cancer

CANCER: WHAT TO KNOW AND HOW TO SAVE YOURSELF

Cancer is the cause of almost every eighth death in the world. According to WHO, 9.6 million people have died in 2018 from various cancers. Cancer ranks second after cardiovascular disease among the leading causes of death. Almost a third of deaths due to cancer are caused by an unhealthy lifestyle and diet. Therefore, WHO has developed a European Cancer Code, which will help reduce the risk of cancer by 50%. The Center for Public Health talks about the major risk factors and the prevention of cancer.

cancer

Don’t smoke

Tobacco use is a major risk factor for cancer: it accounts for almost 22% of cancer deaths worldwide. Smoking is associated with the development of various types of cancer – lungs, mouth, throat, larynx, pancreas, bladder, cervix and kidneys. Even if you do not smoke alone, the secondhand smoke exposure can increase your risk of lung cancer.

Consume healthy food

A balanced diet can reduce the risk of disease, although there is no conclusive data on certain products that help prevent cancer.

Healthy eating recommendations :

  • eat lots of fruits, vegetables, and other plant-based foods such as whole grains and beans;
  • avoid excess body weight – eat lighter and leaner, choose less calorie foods, exclude refined sugar, trans fats, fast food;
  • drink alcohol in moderation – the risk of developing various cancers, including cancer of the colon, breast, lungs, kidneys and liver, increases with the amount of alcohol consumed;
  • limit the consumption of processed meat – WHO reports that consuming large amounts of such meat may increase the risk of some cancers.

Numerous studies have shown that women who adhere to the Mediterranean diet with the addition of olive oil and nuts can reduce their risk of breast cancer. This diet includes a significant amount of plant foods such as fruits and vegetables, whole grains, legumes and nuts. People who follow the Mediterranean diet choose healthy fats – olive oil, oil and fish instead of red meat.

Maintain a healthy weight and be physically active

Maintaining a healthy body weight can reduce the likelihood of various cancer, including breast, prostate, lung, colon, and kidney cancers. People who exercise regularly have certain health benefits. But at least 150 minutes of moderate or 75 minutes of vigorous aerobic activity per week are required for substantial benefit. As a general goal, include at least 30 minutes of physical activity each day in your schedule.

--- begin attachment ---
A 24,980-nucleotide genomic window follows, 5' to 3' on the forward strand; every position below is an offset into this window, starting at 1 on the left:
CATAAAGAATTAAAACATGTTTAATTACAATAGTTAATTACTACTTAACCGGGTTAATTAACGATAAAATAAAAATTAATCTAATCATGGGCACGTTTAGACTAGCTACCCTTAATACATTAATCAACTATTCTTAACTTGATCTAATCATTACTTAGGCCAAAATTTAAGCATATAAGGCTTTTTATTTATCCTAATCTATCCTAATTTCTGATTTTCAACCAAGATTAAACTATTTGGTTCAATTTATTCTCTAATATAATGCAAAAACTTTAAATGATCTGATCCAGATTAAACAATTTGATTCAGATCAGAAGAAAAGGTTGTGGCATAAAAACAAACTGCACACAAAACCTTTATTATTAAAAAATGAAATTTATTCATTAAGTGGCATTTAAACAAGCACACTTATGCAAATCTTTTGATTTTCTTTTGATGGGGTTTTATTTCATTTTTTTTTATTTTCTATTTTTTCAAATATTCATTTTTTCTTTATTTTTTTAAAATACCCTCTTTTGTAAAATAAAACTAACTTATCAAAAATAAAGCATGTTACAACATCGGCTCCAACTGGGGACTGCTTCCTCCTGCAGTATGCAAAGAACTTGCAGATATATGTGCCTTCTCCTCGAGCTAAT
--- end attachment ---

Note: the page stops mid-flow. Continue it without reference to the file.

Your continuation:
Don’t sunbathe

Skin cancer is one of the most common cancers, and at the same time it is relatively easy to prevent. Just follow a few recommendations:

  • avoid direct sunlight in the afternoon, especially from 10:00 am to 4:00 pm in the summer, when the sun’s radiation is strongest;
  • sunglasses and a hat will help protect your head;
  • cover open areas of the body with clothing that covers as much of the skin surface as possible, choosing bright or dark colors that reflect more ultraviolet radiation than pastel or bleached cotton;
  • use a broad spectrum sunscreen with an SPF of at least 30, even on cloudy days – do not damage the cream and reapply every two hours or more if you swim or sweat;
  • Avoid tanning beds – they are as harmful as natural sunlight.

Make a vaccination

Up to 25% of cancer cases in low- and middle-income countries (which, unfortunately, belongs to Ukraine) are caused by infections such as hepatitis and human papilloma virus (HPV) . Cancer prevention includes protection against these viral infections. Ask your doctor about vaccination.

Hepatitis B may increase the risk of liver cancer. HBV vaccination is recommended for adults at the following risk groups:

  • sexually active polygamous people;
  • with sexually transmitted infections;
  • those who use drugs intravenously;
  • men who have sex with men.

Also at risk are health and public safety personnel who may come in contact with infected blood or other body fluids.

Human papillomavirus is sexually transmitted and can lead to cancer of the cervix and other genitals, as well as to squamous cell carcinoma of the head and neck. The HPV vaccine is recommended for girls and boys ages 11-12.

Avoid risky behaviour

Another effective cancer prevention tactic is avoiding risky behaviours that can lead to infections that increase the likelihood of developing cancer.

1. Practice safe sex. Limit the number of sexual partners and use condoms during sex. The more sexual partners you have in your life, the more likely you are to contract a sexually transmitted infection.

2. People living with HIV or AIDS are at a higher risk of anus, liver and lung cancer.

3. Human papillomavirus is most commonly associated with cervical cancer, but it can also increase the risk of cancer of the anus, penis, throat, vulva and vagina.

4. People who use drugs intravenously are advised not to use used needles. Sharing needles with people who use intravenous drugs can lead to HIV infection, as well as hepatitis B and C, which increases the risk of liver cancer.

See your doctor regularly for a preventive checkup

Regular self-examinations and screenings for different types of cancer increase the chances of early detection of the disease, which increases the effectiveness of treatment and reduces its cost. Talk to your doctor about the best onscreen screening schedule for you. Mindfulness and reducing risk factors significantly reduce the likelihood of cancer. When it is not possible to avoid ailments, giving up bad habits will increase the effectiveness of treatment and help improve well-being. The Centre for Public Health recalls that only prevention, screening, timely detection and treatment of cancer will help to achieve significant positive results in the fight against this problem.

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